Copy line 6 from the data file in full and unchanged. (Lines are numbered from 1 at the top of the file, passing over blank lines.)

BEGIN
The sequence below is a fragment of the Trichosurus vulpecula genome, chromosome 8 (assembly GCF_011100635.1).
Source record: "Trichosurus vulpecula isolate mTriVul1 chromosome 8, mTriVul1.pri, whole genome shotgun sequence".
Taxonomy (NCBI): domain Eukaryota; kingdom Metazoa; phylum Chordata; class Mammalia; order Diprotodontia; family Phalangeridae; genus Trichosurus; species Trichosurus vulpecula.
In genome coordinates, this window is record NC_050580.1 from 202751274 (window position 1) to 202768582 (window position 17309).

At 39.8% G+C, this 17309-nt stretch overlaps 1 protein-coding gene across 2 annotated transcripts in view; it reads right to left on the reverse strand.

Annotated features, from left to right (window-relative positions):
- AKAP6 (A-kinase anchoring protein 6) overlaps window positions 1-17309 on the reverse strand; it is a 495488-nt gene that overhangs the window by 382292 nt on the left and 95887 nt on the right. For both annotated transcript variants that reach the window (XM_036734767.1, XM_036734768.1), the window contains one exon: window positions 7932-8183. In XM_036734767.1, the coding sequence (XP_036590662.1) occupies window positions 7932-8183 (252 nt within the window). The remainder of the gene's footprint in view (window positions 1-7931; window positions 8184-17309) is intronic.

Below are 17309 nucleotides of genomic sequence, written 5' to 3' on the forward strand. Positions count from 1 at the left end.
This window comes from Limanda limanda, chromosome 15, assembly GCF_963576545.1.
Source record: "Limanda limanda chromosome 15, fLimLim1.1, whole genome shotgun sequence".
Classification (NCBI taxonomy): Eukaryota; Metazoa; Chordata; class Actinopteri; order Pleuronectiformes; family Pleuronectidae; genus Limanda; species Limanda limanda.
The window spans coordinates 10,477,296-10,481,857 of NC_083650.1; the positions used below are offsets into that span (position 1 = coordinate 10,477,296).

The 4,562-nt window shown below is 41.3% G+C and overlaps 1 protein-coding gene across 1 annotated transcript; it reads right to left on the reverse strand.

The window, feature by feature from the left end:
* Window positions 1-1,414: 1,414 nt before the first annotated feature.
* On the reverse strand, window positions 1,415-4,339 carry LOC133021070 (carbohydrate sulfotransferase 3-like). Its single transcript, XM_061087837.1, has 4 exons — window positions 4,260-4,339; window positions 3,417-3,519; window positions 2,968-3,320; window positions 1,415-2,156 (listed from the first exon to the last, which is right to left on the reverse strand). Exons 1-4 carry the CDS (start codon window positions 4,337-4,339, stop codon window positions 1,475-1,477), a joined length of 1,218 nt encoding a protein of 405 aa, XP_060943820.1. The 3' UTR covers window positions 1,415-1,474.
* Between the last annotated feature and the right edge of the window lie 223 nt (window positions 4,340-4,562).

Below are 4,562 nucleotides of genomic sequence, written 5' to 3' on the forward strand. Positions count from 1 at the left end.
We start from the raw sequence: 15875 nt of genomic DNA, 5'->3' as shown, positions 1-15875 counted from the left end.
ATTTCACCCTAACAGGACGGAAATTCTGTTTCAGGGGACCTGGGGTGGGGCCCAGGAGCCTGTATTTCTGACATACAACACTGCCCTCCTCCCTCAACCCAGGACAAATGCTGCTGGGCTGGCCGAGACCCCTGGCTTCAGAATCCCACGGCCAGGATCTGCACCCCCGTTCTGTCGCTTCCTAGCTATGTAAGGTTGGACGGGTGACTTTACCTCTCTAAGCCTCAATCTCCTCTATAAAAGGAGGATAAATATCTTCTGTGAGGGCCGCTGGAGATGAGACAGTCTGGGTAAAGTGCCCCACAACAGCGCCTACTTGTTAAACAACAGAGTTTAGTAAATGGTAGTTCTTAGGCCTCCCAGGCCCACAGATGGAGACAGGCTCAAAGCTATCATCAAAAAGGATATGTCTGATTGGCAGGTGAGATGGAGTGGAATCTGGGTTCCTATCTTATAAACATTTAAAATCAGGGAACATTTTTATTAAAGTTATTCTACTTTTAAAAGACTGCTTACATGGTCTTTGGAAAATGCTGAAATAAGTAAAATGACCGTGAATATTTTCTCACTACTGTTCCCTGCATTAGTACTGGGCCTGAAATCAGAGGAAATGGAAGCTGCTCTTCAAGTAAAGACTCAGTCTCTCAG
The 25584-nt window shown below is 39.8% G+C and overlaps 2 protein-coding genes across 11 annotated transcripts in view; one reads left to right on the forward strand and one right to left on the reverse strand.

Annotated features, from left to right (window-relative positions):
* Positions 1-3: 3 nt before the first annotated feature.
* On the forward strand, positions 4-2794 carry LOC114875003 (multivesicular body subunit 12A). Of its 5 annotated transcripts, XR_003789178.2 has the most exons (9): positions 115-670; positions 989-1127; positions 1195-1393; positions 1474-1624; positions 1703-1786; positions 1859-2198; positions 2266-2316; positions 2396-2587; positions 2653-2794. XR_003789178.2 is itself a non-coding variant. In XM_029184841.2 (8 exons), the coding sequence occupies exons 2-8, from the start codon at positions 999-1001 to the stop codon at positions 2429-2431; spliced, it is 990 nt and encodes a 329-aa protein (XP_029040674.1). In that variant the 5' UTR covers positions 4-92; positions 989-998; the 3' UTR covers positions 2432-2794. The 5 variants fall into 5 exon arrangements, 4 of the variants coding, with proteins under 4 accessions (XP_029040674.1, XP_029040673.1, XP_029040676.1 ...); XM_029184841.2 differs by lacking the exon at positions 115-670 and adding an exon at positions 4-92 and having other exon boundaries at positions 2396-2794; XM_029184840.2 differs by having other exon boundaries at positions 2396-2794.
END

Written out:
Annotated features, from left to right (window-relative positions):